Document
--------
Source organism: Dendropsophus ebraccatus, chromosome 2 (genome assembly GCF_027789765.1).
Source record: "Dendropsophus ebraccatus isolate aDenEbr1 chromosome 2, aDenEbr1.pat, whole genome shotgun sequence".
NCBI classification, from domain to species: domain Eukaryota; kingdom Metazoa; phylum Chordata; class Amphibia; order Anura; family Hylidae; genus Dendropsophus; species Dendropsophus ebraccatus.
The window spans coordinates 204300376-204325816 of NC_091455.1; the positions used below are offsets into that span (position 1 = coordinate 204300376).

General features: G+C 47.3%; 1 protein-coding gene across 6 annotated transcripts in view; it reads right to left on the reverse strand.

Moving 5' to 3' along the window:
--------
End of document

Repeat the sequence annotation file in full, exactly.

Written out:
Source organism: Dendropsophus ebraccatus, chromosome 2 (genome assembly GCF_027789765.1).
Source record: "Dendropsophus ebraccatus isolate aDenEbr1 chromosome 2, aDenEbr1.pat, whole genome shotgun sequence".
NCBI classification, from domain to species: domain Eukaryota; kingdom Metazoa; phylum Chordata; class Amphibia; order Anura; family Hylidae; genus Dendropsophus; species Dendropsophus ebraccatus.
The window spans coordinates 204300376-204325816 of NC_091455.1; the positions used below are offsets into that span (position 1 = coordinate 204300376).

General features: G+C 47.3%; 1 protein-coding gene across 6 annotated transcripts in view; it reads right to left on the reverse strand.

Moving 5' to 3' along the window: